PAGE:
Nov 12, 2013 3:45 PM by By Sarah Sanchez

Suspended Border Patrol agents sentenced to prison for civil rights violations

TUCSON - Two suspended United State Border Patrol agents will serve time in Federal prison after being found guilty of civil rights offenses, according to the United States Attorney's Office.

Dario Castillo, 25, of Yuma and Ramon Zuniga, 31, of San Luis were ordered to self-surrender on or before Jan. 14, 2014 in order to serve their 2 year sentences, Cosme Lopez, spokesman for the US Attorney's Office, said in a press release.

Evidence during their trial in April 2013 showed that Zuniga and Castillo abused a group of individuals while working an operation to track and contact border crossers in Southern Arizona, the release stated.

The agents located a group of undocumented immigrants carrying backpacks containing marijuana, the release stated. Most of the individuals fled, but the defendants and 2 other agents managed to detain 4 people.

While searching the suspects, Zuniga discovered that one of them was carrying a small baggie of personal-use marijuana, the release added.

According to the U.S. Attorney's Office, Zuniga then shoved the marijuana into several of the victims' mouths and yelled "cometela," which means ‘eat it' in Spanish.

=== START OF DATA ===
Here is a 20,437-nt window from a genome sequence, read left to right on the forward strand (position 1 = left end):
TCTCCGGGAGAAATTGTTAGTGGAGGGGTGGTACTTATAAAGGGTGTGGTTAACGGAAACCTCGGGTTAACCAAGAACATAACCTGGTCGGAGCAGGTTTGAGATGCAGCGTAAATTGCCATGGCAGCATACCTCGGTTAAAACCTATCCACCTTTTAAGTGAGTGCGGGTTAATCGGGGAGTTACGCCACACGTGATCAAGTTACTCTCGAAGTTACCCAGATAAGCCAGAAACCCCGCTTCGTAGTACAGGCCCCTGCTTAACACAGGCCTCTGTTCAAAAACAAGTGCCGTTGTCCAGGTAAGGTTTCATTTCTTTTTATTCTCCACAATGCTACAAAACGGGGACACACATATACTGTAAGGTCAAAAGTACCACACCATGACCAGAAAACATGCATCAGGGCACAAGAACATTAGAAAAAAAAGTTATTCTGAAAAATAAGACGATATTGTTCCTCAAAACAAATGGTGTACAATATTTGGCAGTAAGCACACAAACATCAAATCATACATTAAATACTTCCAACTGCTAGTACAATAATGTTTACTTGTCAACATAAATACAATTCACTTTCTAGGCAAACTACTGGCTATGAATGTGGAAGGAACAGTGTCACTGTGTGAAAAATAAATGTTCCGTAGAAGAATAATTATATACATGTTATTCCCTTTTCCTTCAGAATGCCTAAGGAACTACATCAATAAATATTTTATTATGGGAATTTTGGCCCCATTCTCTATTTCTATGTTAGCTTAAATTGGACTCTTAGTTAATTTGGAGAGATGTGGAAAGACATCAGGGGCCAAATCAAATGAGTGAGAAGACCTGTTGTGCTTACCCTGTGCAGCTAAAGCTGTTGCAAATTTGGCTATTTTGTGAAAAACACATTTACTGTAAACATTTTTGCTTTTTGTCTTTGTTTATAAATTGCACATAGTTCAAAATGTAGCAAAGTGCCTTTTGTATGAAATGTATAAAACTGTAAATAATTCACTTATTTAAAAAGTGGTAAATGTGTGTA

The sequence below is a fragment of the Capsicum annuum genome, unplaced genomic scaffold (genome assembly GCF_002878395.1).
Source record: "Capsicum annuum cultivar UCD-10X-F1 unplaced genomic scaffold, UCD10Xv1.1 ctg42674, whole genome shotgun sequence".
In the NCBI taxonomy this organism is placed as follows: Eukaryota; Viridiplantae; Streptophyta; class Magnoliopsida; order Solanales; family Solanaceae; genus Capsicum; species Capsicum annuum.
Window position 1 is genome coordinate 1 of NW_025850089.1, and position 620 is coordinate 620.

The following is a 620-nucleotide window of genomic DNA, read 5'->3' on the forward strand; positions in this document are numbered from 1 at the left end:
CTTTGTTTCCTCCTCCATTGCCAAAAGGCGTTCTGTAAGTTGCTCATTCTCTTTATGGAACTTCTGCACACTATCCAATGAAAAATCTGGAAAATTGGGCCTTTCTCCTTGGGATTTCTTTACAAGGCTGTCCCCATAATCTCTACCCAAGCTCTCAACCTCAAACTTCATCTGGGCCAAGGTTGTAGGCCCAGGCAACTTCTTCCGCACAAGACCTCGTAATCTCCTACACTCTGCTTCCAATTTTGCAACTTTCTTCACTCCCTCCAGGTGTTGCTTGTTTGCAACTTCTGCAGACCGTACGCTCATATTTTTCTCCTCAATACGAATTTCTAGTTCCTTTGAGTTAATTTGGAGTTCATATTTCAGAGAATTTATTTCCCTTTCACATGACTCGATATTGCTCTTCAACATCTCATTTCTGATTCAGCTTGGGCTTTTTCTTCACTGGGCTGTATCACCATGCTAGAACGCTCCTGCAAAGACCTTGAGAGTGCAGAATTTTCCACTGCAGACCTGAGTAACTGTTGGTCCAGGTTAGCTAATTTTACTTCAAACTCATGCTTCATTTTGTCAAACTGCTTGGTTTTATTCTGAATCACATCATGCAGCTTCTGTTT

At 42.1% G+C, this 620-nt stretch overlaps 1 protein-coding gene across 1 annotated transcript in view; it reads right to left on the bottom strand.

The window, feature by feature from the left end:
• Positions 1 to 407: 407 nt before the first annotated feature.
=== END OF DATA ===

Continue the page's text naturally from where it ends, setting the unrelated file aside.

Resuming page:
The defendants also ordered the victims to take off their shoes, socks, jackets, and extra shirts, which the victims had layered to protect against the cold weather, the release stated.

Castillo also used a lighter to torch the victims' shoes and clothing, the release added. Zuniga and Castillo then ordered the victims to run away.

The 4 victims spent the night in the desert and were rescued the next morning by a Tribal Police Officer, the release stated.

A jury found Castillo guilty of 4 felony counts of deprivation of rights under color of law.

Zuniga was found guilty of 4 misdemeanor violations.

Following their 2 year sentences, both will serve a 3 year term of supervised release.

"The United States Attorney's Office will continue to hold accountable all federal law enforcement officers in Arizona who abuse their authority in violation of their oath of office," United States Attorney John S. Leonardo said in a statement. "Violations of the law by those sworn to enforce it undermine public confidence in the entire criminal justice system and will not be tolerated. The sentences imposed today reinforce the fundamental principle that no one, including a law enforcement officer, is above the law."


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